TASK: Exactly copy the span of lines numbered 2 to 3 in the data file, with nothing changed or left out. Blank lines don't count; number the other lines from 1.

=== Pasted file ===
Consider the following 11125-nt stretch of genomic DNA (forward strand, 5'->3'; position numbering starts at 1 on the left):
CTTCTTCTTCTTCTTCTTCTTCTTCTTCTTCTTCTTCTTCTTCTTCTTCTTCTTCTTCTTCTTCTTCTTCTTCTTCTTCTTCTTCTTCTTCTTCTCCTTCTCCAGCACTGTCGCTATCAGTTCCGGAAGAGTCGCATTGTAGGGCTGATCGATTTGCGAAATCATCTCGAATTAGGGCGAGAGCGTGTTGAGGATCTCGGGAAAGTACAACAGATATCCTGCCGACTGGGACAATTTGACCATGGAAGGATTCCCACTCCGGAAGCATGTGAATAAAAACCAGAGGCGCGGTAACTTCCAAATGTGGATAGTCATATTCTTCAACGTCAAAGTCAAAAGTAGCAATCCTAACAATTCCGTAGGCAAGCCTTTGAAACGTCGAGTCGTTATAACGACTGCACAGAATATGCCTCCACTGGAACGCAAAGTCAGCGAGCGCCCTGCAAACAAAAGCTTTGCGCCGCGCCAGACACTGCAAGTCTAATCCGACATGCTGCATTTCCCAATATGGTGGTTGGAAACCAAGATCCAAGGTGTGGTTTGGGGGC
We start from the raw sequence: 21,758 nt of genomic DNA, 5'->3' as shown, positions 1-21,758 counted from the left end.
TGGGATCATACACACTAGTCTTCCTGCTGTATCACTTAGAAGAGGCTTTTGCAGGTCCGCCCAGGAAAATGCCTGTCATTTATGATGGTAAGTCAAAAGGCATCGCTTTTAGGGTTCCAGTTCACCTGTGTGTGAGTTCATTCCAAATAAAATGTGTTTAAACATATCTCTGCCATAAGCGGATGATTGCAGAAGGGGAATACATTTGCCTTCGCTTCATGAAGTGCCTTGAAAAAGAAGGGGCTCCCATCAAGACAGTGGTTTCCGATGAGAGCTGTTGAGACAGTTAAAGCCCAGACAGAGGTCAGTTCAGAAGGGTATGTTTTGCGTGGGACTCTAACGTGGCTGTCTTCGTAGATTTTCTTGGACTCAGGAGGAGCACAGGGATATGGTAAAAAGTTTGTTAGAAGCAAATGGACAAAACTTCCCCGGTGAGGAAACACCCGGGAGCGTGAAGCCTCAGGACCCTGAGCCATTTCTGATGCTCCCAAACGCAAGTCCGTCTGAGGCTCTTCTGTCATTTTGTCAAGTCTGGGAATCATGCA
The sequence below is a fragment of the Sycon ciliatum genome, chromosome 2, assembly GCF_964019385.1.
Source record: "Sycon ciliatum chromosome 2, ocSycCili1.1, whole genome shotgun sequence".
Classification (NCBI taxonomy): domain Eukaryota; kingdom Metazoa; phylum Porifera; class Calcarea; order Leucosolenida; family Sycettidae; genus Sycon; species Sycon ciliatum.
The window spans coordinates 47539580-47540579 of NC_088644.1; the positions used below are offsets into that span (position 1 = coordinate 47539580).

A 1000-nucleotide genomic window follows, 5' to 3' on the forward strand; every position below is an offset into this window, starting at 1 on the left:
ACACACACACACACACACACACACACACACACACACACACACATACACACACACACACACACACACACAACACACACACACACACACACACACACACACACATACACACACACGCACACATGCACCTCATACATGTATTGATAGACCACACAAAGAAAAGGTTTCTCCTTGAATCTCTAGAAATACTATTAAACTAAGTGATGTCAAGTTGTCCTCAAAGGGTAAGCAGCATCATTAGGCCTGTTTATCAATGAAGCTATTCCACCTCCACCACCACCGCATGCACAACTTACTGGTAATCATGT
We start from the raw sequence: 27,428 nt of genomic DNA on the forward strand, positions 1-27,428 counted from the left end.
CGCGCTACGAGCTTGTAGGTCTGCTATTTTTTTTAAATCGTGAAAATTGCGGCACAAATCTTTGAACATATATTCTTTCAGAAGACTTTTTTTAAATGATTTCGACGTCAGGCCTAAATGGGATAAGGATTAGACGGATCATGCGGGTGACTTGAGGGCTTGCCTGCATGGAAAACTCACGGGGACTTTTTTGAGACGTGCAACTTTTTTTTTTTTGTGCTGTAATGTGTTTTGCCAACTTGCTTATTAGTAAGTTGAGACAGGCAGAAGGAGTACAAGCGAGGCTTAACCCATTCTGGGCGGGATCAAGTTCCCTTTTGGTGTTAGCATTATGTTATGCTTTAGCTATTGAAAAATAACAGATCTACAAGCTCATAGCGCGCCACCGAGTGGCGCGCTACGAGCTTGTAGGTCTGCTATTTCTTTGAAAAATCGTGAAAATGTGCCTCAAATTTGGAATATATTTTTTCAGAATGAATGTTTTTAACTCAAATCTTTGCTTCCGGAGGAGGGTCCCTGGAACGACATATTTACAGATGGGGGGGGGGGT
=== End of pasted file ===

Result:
CTTCTTCTTCTTCTTCTTCTTCTTCTTCTTCTTCTTCTTCTTCTTCTTCTTCTTCTTCTTCTTCTTCTTCTTCTTCTTCTTCTTCTTCTTCTTCTCCTTCTCCAGCACTGTCGCTATCAGTTCCGGAAGAGTCGCATTGTAGGGCTGATCGATTTGCGAAATCATCTCGAATTAGGGCGAGAGCGTGTTGAGGATCTCGGGAAAGTACAACAGATATCCTGCCGACTGGGACAATTTGACCATGGAAGGATTCCCACTCCGGAAGCATGTGAATAAAAACCAGAGGCGCGGTAACTTCCAAATGTGGATAGTCATATTCTTCAACGTCAAAGTCAAAAGTAGCAATCCTAACAATTCCGTAGGCAAGCCTTTGAAACGTCGAGTCGTTATAACGACTGCACAGAATATGCCTCCACTGGAACGCAAAGTCAGCGAGCGCCCTGCAAACAAAAGCTTTGCGCCGCGCCAGACACTGCAAGTCTAATCCGACATGCTGCATTTCCCAATATGGTGGTTGGAAACCAAGATCCAAGGTGTGGTTTGGGGGC
We start from the raw sequence: 21,758 nt of genomic DNA, 5'->3' as shown, positions 1-21,758 counted from the left end.